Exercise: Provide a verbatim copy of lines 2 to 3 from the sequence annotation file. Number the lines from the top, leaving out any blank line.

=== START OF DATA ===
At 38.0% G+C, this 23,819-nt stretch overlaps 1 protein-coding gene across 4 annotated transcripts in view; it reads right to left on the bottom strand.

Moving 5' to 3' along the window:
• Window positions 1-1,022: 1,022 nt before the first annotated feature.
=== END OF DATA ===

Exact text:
Moving 5' to 3' along the window:
• Window positions 1-1,022: 1,022 nt before the first annotated feature.